Figure 211 A baseband modulating signal s effect on a carrier after frequency modulation
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Figure 212 A time-domain view of frequency
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frequency (exaggerated here for clarity) These rapid FM frequency fluctuations are evidenced by the shortening and lengthening of the carrier s wavelength on the scope s screen, creating a blurring of the signal And since wavelength equals the speed of light divided by the frequency, we can readily see that any shift in wavelength corresponds to a change in frequency The total FM transmitter power will always stay constant during baseband modulation, so the combined power or voltage in an FM signal will not vary whether it is modulated or unmodulated However, any sidebands formed by the modulation must gain their power from the carrier itself This carrier must then sacrifice some of its own power in the creation of the FM sidebands For instance, let us assume that an FM transmitter is sending out an unmodulated carrier at 100 watts When the RF carrier is modulated by the baseband signal it must give some or even all of its power to these sidebands Thus, the carrier and its significant sidebands must all total up to the original 100 watts that was present in the unmodulated carrier Indeed, at certain modulation indexes (see below), the carrier itself will actually vanish, while the sidebands will now contain all of the power An infinite number of sidebands will be created during the modulation process, since the carrier is sent through an infinite number of frequency or phase values by the continuously changing baseband frequencies This action produces an infinite amount of sideband frequencies; even a single test-tone, changing in a sinusoidal manner, has an infinite number of discrete amplitudes within a single cycle Because of the difficulties inherent in infinite, the concept of the significant sideband was created Significant sidebands are any sidebands with an amplitude that is 1 percent or more of the amplitude of the unmodulated carrier When a sideband is below this level it can be ignored, while the higher the amplitude of the baseband modulation, the higher the number of these significant sideband frequencies that will be produced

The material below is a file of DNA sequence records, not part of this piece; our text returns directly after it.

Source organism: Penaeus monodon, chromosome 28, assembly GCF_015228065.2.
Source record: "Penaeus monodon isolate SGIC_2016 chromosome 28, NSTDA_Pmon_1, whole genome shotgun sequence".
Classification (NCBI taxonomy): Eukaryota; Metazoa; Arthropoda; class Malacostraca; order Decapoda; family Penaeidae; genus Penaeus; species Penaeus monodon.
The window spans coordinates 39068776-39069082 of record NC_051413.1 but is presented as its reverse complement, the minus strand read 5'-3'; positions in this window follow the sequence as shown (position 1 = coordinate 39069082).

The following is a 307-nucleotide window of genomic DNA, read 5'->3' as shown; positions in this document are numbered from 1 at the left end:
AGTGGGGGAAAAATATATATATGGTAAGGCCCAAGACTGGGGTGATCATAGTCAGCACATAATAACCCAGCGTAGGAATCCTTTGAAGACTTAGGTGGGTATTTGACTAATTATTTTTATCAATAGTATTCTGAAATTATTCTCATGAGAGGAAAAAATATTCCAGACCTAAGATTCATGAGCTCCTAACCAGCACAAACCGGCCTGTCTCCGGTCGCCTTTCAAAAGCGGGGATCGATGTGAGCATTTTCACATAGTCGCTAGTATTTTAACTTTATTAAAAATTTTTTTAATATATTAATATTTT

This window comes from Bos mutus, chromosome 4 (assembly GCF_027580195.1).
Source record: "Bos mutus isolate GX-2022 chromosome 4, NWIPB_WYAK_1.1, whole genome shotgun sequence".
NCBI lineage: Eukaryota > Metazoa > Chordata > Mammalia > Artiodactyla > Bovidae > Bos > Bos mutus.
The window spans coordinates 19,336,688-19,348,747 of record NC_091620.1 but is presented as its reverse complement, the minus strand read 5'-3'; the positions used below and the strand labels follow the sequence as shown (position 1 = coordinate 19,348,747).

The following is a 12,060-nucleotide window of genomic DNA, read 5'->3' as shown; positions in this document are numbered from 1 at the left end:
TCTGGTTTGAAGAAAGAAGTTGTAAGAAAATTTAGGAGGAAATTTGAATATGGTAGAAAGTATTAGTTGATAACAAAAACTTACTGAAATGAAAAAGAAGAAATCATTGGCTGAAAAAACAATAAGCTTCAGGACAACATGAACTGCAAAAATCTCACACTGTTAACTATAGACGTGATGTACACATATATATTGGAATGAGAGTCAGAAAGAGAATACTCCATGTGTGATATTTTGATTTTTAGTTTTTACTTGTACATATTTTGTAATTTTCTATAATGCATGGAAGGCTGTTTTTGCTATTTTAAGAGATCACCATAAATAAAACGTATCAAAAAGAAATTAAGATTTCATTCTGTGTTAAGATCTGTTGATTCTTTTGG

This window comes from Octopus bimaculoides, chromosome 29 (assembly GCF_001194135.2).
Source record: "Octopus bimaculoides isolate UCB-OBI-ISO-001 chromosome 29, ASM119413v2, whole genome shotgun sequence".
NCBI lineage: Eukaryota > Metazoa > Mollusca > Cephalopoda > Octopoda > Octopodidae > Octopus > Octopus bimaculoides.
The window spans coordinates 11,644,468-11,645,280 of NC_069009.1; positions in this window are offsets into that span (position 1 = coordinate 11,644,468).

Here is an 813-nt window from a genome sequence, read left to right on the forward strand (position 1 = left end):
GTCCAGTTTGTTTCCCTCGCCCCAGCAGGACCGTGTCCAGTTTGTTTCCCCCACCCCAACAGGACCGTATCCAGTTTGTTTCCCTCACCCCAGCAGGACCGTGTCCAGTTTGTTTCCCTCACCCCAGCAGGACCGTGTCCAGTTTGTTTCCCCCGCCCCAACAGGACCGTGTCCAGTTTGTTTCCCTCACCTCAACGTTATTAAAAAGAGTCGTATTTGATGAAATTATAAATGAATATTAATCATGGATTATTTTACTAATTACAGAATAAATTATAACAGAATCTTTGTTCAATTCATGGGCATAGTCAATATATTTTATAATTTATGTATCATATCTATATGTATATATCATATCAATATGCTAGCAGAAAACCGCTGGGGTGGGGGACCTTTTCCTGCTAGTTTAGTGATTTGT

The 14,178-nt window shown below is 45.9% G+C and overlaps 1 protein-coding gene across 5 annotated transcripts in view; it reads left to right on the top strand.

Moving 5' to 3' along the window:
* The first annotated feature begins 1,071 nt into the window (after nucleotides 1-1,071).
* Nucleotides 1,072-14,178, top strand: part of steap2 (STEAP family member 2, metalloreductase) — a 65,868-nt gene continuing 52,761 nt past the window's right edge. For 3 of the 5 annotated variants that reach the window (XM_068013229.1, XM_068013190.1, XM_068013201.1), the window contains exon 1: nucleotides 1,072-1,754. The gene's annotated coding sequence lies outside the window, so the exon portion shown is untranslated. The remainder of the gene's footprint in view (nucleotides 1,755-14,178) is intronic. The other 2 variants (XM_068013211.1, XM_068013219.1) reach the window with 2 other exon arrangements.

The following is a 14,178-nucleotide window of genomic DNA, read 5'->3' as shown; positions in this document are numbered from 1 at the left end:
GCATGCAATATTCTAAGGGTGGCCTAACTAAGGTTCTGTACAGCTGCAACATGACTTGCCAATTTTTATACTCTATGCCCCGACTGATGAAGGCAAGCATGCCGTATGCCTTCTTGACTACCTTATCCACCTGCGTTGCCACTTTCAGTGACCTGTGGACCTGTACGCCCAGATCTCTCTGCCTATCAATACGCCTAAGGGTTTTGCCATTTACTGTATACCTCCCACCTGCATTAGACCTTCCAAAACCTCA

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However, unlike amplitude modulation, more than one pair of sidebands will be created for each single-tone modulation (Fig 213) The sidebands are also separated on each side of the carrier and from each other by an amount that is equal to the frequency of the single-tone baseband signal The ratio between the FM carrier s instantaneous frequency deviation (fDEV) divided by the instantaneous frequency of the modulation (fMOD) is an important FM specification, and is referred to as the modulation index We can find the number and amplitudes of all significant sidebands generated during FM modulation from the modulation index by simply reading the chart of Table 21 To use this table, first calculate the FM signal s modulation index by fDEV /fMOD; take this number and find its value under the Modulation index column; now read across The relative amplitude of the carrier, and each sideband with its number of significant sidebands, will be shown We can also find the bandwidth of the modulated RF signal by multiplying the number of significant sidebands by two, then multiplying by the maximum modulating frequency, or BW 2N fmod(max) The following is a basic example of the modulation index and its effect on what we might see in the frequency domain With a modulation index of zero, we would be generating no sidebands at all (Fig 214), since this would be just a simple continuous-wave (CW) carrier with no baseband modulation But as the modulation index increases to 15, we see in Fig 215 that the sidebands will start to consume more bandwidth This is a good example of why the frequency of the baseband modulation, and its amplitude, must be controlled so that we may lower FM bandwidth demands and adjacent channel interference (ACI) The two-way, narrowband FM radio modulation index is normally maintained at 2 or less, since the maximum allowed frequency deviation would be approximately 5 kHz with a maximum baseband audio frequency of about 25 kHz Thus, a bandwidth of between 12 and 20 kHz is customarily considered